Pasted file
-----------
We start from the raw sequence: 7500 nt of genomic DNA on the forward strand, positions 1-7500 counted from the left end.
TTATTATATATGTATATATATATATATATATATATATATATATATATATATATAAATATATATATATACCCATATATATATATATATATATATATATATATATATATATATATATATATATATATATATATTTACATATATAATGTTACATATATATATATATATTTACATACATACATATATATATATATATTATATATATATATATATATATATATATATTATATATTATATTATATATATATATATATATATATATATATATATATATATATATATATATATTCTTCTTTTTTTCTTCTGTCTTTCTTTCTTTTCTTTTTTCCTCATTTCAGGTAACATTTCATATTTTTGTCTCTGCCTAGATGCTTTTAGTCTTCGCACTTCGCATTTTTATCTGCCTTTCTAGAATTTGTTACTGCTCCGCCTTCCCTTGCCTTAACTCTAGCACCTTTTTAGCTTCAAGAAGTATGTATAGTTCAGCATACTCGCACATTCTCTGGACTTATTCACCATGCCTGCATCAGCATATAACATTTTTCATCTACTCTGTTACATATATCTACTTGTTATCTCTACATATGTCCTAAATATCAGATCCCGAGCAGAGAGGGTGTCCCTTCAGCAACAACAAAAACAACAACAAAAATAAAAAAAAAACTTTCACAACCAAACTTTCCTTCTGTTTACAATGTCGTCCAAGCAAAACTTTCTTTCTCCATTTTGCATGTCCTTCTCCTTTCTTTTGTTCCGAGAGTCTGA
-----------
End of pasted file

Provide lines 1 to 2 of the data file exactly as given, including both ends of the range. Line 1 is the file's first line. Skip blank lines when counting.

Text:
We start from the raw sequence: 7500 nt of genomic DNA on the forward strand, positions 1-7500 counted from the left end.
TTATTATATATGTATATATATATATATATATATATATATATATATATATATATAAATATATATATATACCCATATATATATATATATATATATATATATATATATATATATATATATATATATATATATATTTACATATATAATGTTACATATATATATATATATTTACATACATACATATATATATATATATTATATATATATATATATATATATATATATTATATATTATATTATATATATATATATATATATATATATATATATATATATATATATATATATTCTTCTTTTTTTCTTCTGTCTTTCTTTCTTTTCTTTTTTCCTCATTTCAGGTAACATTTCATATTTTTGTCTCTGCCTAGATGCTTTTAGTCTTCGCACTTCGCATTTTTATCTGCCTTTCTAGAATTTGTTACTGCTCCGCCTTCCCTTGCCTTAACTCTAGCACCTTTTTAGCTTCAAGAAGTATGTATAGTTCAGCATACTCGCACATTCTCTGGACTTATTCACCATGCCTGCATCAGCATATAACATTTTTCATCTACTCTGTTACATATATCTACTTGTTATCTCTACATATGTCCTAAATATCAGATCCCGAGCAGAGAGGGTGTCCCTTCAGCAACAACAAAAACAACAACAAAAATAAAAAAAAAACTTTCACAACCAAACTTTCCTTCTGTTTACAATGTCGTCCAAGCAAAACTTTCTTTCTCCATTTTGCATGTCCTTCTCCTTTCTTTTGTTCCGAGAGTCTGA